PG: I never thought about the Abruzzo trilogy but yes, definitely I recognized from the first moment there was something in Monkey that reminded me about Il giardino dei Finzi-Contini. Mostly the scene in which Nico remembers the first time he saw Piero's sister: the image of that girl reading in the garden could have definitely been cut out of some scene in Bassani's book. It's funny: I read Il giardino dei Finzi-Contini only once, when I was twelve: I guess luckily good things just stick with you.

Pursewarden: Why do you write short stories? What is about the form that attracts you?
Have you ever tried writing a full-length novel? What are the different challenges for a writer of each form?

PG: I started to write short stories because I wasn't able to write novels.

I kept beginning novels that I was never able to end, so at a certain point I just tried to write as it came to me, without worrying about how long it was and what was going on. So came ‘Boxing’. When Pugni was published and people started saying that I was a great short-story writer I kept on looking at those ten or twelve unfinished novels on my shelf and felt pretty ridiculous. The book after Pugni is a single longer story, though I don't really think you can call it a novel yet.

Some time or another I swear I'll get there.

Pursewarden: The last story is left deliberately unresolved. What was your intention here?

PG: I don't think I had any great intentions when I began the story. I actually never have great intentions when I begin a story. Or, at least, all the best stories I have written came out decently because I didn't have any great intentions. Anyway, when I began to consider Monkey and think about it I realized that it was a completely different story from the other two. The first two stories have a sharp beginning and a sharp end and a whole clear dynamic that leads from one point to another.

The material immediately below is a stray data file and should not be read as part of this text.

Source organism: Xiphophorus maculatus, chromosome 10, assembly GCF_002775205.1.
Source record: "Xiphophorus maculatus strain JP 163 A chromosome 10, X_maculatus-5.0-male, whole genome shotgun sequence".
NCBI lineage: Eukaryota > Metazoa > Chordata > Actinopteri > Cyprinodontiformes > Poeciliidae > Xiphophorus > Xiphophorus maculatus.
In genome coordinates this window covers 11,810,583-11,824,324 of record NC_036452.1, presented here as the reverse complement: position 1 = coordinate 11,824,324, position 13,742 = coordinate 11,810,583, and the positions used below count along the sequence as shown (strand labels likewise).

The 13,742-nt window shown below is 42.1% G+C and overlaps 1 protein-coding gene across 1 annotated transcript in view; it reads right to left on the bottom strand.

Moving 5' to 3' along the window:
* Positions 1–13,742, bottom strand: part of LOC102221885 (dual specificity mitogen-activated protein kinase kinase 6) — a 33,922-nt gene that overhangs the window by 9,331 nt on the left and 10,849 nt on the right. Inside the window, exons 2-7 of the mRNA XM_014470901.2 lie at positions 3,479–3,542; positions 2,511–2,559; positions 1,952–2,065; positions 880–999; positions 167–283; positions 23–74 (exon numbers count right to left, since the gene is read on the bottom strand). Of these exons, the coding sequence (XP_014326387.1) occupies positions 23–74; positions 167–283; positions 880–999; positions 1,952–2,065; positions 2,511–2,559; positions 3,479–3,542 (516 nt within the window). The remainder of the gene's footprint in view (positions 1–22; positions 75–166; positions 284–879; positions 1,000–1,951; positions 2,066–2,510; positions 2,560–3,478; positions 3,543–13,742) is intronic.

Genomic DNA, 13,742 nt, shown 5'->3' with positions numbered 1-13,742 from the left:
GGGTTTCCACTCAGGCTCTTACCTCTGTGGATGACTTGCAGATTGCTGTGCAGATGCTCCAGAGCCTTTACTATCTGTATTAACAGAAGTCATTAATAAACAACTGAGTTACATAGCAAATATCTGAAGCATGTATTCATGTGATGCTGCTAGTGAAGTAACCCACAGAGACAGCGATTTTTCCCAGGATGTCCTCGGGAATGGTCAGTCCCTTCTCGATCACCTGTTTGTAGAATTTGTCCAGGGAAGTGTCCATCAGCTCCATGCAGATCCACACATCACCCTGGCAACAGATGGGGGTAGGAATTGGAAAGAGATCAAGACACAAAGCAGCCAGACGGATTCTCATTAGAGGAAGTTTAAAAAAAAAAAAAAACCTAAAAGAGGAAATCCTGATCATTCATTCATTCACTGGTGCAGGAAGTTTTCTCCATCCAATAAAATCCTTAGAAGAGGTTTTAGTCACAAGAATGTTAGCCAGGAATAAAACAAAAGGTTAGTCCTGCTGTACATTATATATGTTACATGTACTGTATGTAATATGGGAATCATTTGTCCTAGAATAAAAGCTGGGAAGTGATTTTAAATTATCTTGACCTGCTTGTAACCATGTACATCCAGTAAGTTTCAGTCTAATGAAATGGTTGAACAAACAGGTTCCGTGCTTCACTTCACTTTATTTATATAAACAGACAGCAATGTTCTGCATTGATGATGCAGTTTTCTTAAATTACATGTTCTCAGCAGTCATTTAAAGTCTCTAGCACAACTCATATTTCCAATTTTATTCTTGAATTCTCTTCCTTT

Monkey, I thought, worked in a different way. It was Cortàzar I think who once said that the relation there is between a novel and a short story is the same that there is between a feature film and photography.

I don't think this is true for every short story, but for a lot of them yes: Hemingway and Salinger and Carver for example work exactly in this way. The first two stories in Fists, in this sense, are more like very short novels, while Monkey doesn't really want to tell a story: Monkey just wants to take a picture of a small situation, a situation anyway that probably hides much deeper matters.

Monkey at first was pretty different and looked more like the beginning of a novel – which probably would have become another of my unended novels – then I realized that it was something different, not as clear and resolved but much sharper.

So, there you have it, the first author interview on this blog, but surely not the last. Fists is published by Pushkin Press under ISBN 978-1-906548-07-0

2009 Tilling Gathering